Wednesday, July 23, 2008

Inflation - not so bad

Today's number was 1.5 per cent for the quarter, 4.5 per cent annual - which looks bad.

But as CommSec says:

"Strip out housing and financial services and the inflation result improves dramatically – down from 4.5 per cent to 3.3 per cent. And if you go further and take out petrol (another factor outside Reserve Bank influence), all of a sudden the inflation reading doesn’t look so bad after all."

Here's how it sees the outlook:

Today's Canberra Times inflation story is below the fold:

The ACT’s weakening economy has seen it defy the nation on inflation -
recording a slide in its annual rate at the same as Australia’s rate has

Only one other state – Tasmania – reported such a slide.

Australia’s annual rate of inflation jumped from 4.2 to 4.5 percent in the
June quarter – a rate even further above the Reserve Bank’s target band of 2
to 3 per cent.

The ACT’s rate fell from 4.6 to 4.4 per cent.

The Bureau of Statistics figures show that Canberra prices increased by only
1.2 per cent in the June quarter - a rate bettered only in Hobart.
Nationwide, prices climbed 1.5 per cent – the biggest quarterly jump since
the introduction of the Goods and Services Tax in 2000.

Leading national prices up were an 8.7 per cent jump in the price of petrol
in the quarter, a 3 per cent jump in the price of clothes, and a 2.1 per
cent jump in the price of alcohol.

The Opposition was quick to blame the alcohol price increase on the
government, with its Treasury Spokesman Malcolm Turnbull saying the
“alcopops” tax introduced ahead of the May Budget pushed up spirits prices.

“We’ve seen the spirits component increase by over 6 per cent thanks to the
tax as we said it would,” he said.

“That’s the highest increase since 1980. The Budget is putting up the price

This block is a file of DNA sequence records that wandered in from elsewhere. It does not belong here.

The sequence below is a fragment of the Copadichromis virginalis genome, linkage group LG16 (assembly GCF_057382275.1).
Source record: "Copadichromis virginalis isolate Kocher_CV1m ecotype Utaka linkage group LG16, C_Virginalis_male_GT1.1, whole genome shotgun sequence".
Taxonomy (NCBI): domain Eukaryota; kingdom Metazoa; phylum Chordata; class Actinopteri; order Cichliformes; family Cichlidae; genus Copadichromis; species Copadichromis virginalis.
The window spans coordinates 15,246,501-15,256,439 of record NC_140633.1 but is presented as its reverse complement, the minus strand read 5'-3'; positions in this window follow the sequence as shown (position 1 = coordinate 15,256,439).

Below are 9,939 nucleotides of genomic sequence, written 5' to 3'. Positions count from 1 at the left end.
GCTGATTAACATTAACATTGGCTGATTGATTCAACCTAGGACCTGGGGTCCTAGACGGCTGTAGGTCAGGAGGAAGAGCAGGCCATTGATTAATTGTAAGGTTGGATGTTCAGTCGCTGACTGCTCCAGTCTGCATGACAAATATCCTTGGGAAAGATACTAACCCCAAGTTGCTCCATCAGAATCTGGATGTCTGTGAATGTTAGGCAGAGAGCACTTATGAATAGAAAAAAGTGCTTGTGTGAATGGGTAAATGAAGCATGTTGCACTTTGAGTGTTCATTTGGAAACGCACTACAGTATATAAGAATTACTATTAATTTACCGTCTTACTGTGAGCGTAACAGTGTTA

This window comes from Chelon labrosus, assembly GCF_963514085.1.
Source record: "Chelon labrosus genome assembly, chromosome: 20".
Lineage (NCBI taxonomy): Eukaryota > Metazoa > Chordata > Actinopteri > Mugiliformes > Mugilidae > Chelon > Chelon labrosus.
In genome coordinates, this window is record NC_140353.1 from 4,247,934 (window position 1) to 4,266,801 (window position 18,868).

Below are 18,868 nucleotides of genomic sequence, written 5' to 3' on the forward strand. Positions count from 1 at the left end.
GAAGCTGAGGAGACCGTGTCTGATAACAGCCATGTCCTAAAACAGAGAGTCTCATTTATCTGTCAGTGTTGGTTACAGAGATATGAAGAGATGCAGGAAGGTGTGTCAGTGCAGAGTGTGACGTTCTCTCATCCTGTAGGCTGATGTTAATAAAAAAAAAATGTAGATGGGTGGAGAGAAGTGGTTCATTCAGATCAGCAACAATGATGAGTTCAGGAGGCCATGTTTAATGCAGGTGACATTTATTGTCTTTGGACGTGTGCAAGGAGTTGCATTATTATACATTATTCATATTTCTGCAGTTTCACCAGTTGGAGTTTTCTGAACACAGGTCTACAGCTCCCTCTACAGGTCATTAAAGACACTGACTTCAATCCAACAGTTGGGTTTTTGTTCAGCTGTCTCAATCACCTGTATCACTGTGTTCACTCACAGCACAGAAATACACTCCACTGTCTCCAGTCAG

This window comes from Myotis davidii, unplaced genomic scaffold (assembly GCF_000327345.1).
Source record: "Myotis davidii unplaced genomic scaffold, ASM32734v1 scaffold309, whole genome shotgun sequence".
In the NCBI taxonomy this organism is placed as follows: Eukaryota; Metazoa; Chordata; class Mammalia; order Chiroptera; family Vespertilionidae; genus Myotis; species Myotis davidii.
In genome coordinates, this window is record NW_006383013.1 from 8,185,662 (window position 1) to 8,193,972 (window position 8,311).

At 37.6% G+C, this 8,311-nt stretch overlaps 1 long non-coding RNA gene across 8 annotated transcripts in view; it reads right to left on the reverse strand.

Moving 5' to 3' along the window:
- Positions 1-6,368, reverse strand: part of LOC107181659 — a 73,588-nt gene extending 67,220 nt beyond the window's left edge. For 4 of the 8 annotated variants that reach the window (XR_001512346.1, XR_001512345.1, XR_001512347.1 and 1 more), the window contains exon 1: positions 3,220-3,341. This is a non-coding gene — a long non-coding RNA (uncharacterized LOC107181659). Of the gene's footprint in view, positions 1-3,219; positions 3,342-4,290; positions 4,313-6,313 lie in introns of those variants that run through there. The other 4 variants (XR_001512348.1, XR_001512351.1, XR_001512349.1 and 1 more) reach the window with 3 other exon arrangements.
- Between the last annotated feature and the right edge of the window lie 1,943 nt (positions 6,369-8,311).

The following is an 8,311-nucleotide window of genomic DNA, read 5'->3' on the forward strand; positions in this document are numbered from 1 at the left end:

of alcohol, putting up the price of private health insurance, putting up the
price of luxury cars. The Government could have chosen not to put up the
price of alcohol, but it did and that has flowed into the inflation numbers”

The Treasurer Wayne Swan said he had inherited inflation at a 16-year high.
“It didn’t happen overnight. It has been building for a long time and it
will take time to deal with. There is no point in trying to sugar-coat it,”
he said.

Most Canberra price rises were weaker than the national average. Canberra
clothing prices increased by 1.7 per cent, well below the national average
of 3 per cent. Canberra household goods prices moved hardly at all while
national prices climbed 1.6 per cent. Canberra fresh fruit prices fell by
18.7 per cent, far more than the national average of 7.4 per cent.

The weaker consumer prices reflect a weaker ACT economy.

The ACT was the only state or territory whose economy contracted in the
March quarter according to state final demand figures released last month.

On an annual basis economic activity in the ACT scarcely grew at all.

At the time the Acting Chief Minister Katy Gallagher blamed the election of
the Rudd Labor Government for the downturn saying that “a change in
government nationally has resulted in a temporary slowdown in public
spending which was confirmed by the efficiencies announced in the federal

The so-called underlying rates of inflation watched by the Reserve Bank were